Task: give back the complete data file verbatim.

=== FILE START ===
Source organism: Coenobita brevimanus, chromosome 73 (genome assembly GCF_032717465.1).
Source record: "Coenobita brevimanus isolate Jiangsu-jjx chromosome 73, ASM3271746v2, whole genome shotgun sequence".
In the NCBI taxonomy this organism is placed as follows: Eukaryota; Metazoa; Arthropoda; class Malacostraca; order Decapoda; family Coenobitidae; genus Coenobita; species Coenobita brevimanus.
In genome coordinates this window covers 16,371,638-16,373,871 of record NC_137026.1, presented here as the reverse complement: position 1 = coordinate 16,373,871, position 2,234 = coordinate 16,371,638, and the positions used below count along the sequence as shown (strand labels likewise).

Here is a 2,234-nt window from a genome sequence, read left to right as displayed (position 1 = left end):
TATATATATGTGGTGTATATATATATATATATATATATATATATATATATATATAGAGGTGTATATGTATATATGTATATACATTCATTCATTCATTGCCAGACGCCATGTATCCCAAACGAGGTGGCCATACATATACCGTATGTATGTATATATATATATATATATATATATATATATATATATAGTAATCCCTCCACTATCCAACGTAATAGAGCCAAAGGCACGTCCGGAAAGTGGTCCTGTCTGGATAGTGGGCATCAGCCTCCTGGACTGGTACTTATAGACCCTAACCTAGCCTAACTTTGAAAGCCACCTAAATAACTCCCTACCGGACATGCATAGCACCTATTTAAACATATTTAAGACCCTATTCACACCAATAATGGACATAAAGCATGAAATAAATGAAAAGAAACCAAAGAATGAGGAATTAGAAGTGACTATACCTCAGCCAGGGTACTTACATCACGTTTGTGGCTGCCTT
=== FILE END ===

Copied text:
Source organism: Coenobita brevimanus, chromosome 73 (genome assembly GCF_032717465.1).
Source record: "Coenobita brevimanus isolate Jiangsu-jjx chromosome 73, ASM3271746v2, whole genome shotgun sequence".
In the NCBI taxonomy this organism is placed as follows: Eukaryota; Metazoa; Arthropoda; class Malacostraca; order Decapoda; family Coenobitidae; genus Coenobita; species Coenobita brevimanus.
In genome coordinates this window covers 16,371,638-16,373,871 of record NC_137026.1, presented here as the reverse complement: position 1 = coordinate 16,373,871, position 2,234 = coordinate 16,371,638, and the positions used below count along the sequence as shown (strand labels likewise).

Here is a 2,234-nt window from a genome sequence, read left to right as displayed (position 1 = left end):
TATATATATGTGGTGTATATATATATATATATATATATATATATATATATATATAGAGGTGTATATGTATATATGTATATACATTCATTCATTCATTGCCAGACGCCATGTATCCCAAACGAGGTGGCCATACATATACCGTATGTATGTATATATATATATATATATATATATATATATATATATAGTAATCCCTCCACTATCCAACGTAATAGAGCCAAAGGCACGTCCGGAAAGTGGTCCTGTCTGGATAGTGGGCATCAGCCTCCTGGACTGGTACTTATAGACCCTAACCTAGCCTAACTTTGAAAGCCACCTAAATAACTCCCTACCGGACATGCATAGCACCTATTTAAACATATTTAAGACCCTATTCACACCAATAATGGACATAAAGCATGAAATAAATGAAAAGAAACCAAAGAATGAGGAATTAGAAGTGACTATACCTCAGCCAGGGTACTTACATCACGTTTGTGGCTGCCTT